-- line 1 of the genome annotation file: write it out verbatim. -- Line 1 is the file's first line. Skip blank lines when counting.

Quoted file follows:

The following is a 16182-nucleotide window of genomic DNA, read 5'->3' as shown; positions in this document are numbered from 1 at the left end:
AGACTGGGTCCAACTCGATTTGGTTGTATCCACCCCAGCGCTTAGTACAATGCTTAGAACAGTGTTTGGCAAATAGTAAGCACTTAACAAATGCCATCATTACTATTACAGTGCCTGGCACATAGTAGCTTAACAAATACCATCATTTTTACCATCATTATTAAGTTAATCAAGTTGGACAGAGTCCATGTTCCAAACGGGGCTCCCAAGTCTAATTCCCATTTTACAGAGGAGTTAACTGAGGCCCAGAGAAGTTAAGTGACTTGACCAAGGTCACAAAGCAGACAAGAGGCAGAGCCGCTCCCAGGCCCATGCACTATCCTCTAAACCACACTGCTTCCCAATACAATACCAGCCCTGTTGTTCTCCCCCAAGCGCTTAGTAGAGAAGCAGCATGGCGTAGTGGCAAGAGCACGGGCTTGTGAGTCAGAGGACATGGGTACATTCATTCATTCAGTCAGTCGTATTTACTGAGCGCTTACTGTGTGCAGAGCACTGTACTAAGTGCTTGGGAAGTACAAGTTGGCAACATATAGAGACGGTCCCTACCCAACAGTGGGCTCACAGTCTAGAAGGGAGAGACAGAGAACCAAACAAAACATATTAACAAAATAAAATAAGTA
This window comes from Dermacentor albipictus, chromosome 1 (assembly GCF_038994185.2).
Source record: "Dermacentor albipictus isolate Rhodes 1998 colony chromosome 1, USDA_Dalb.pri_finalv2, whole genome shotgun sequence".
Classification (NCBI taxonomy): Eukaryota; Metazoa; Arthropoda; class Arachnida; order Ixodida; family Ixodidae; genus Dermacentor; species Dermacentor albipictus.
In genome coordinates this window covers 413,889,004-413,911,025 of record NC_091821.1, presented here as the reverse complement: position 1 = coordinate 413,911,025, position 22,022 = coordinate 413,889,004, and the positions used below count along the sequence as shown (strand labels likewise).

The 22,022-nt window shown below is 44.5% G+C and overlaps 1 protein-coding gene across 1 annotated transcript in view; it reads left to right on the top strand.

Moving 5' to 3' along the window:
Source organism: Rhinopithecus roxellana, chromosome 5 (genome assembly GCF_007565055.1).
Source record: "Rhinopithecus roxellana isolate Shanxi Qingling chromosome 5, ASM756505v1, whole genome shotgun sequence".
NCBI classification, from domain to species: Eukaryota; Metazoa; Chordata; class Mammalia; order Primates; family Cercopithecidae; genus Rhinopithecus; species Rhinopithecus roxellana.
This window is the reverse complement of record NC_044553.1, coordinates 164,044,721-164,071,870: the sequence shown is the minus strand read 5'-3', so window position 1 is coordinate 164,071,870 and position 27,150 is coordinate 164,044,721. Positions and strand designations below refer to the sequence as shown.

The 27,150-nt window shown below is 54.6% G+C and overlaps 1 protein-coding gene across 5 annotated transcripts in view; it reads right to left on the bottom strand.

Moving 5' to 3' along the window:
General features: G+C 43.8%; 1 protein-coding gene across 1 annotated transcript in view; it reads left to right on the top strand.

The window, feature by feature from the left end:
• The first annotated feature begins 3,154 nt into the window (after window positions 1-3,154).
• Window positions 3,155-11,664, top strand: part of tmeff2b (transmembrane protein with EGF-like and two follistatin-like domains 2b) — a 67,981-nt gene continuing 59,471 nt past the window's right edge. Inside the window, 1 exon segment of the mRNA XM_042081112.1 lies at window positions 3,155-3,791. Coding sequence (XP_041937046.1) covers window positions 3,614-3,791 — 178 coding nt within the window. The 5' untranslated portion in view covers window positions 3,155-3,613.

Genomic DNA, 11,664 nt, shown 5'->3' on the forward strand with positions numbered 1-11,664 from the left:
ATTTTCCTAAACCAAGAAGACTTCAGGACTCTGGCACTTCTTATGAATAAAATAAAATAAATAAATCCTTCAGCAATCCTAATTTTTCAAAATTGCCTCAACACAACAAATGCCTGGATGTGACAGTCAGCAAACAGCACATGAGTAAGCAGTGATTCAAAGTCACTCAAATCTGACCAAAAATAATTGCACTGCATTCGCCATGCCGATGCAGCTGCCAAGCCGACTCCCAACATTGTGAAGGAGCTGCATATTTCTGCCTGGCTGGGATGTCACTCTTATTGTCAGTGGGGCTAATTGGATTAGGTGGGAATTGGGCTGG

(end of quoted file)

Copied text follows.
The following is a 16182-nucleotide window of genomic DNA, read 5'->3' as shown; positions in this document are numbered from 1 at the left end: